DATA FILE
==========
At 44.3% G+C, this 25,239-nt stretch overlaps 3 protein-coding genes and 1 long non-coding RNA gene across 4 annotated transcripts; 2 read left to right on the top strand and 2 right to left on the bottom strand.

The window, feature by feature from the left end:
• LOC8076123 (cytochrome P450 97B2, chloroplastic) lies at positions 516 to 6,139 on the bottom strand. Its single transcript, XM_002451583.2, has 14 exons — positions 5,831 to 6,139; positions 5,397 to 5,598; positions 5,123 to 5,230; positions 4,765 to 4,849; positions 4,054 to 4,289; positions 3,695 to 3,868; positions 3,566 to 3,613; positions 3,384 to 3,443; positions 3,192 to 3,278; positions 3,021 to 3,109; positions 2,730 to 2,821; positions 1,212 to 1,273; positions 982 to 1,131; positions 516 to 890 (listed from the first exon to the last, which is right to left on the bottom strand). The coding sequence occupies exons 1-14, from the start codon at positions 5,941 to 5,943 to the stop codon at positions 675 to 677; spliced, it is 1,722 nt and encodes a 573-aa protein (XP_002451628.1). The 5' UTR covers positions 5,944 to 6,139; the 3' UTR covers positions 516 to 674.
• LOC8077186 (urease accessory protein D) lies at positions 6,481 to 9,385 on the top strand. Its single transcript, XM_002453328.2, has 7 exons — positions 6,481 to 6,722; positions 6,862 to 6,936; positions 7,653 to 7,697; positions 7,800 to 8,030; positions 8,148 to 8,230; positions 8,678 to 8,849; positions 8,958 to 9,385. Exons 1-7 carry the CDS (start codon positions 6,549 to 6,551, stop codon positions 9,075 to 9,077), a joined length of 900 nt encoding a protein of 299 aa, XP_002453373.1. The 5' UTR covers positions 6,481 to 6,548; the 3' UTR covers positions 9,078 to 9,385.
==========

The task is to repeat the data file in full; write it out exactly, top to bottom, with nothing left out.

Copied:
At 44.3% G+C, this 25,239-nt stretch overlaps 3 protein-coding genes and 1 long non-coding RNA gene across 4 annotated transcripts; 2 read left to right on the top strand and 2 right to left on the bottom strand.

The window, feature by feature from the left end:
• LOC8076123 (cytochrome P450 97B2, chloroplastic) lies at positions 516 to 6,139 on the bottom strand. Its single transcript, XM_002451583.2, has 14 exons — positions 5,831 to 6,139; positions 5,397 to 5,598; positions 5,123 to 5,230; positions 4,765 to 4,849; positions 4,054 to 4,289; positions 3,695 to 3,868; positions 3,566 to 3,613; positions 3,384 to 3,443; positions 3,192 to 3,278; positions 3,021 to 3,109; positions 2,730 to 2,821; positions 1,212 to 1,273; positions 982 to 1,131; positions 516 to 890 (listed from the first exon to the last, which is right to left on the bottom strand). The coding sequence occupies exons 1-14, from the start codon at positions 5,941 to 5,943 to the stop codon at positions 675 to 677; spliced, it is 1,722 nt and encodes a 573-aa protein (XP_002451628.1). The 5' UTR covers positions 5,944 to 6,139; the 3' UTR covers positions 516 to 674.
• LOC8077186 (urease accessory protein D) lies at positions 6,481 to 9,385 on the top strand. Its single transcript, XM_002453328.2, has 7 exons — positions 6,481 to 6,722; positions 6,862 to 6,936; positions 7,653 to 7,697; positions 7,800 to 8,030; positions 8,148 to 8,230; positions 8,678 to 8,849; positions 8,958 to 9,385. Exons 1-7 carry the CDS (start codon positions 6,549 to 6,551, stop codon positions 9,075 to 9,077), a joined length of 900 nt encoding a protein of 299 aa, XP_002453373.1. The 5' UTR covers positions 6,481 to 6,548; the 3' UTR covers positions 9,078 to 9,385.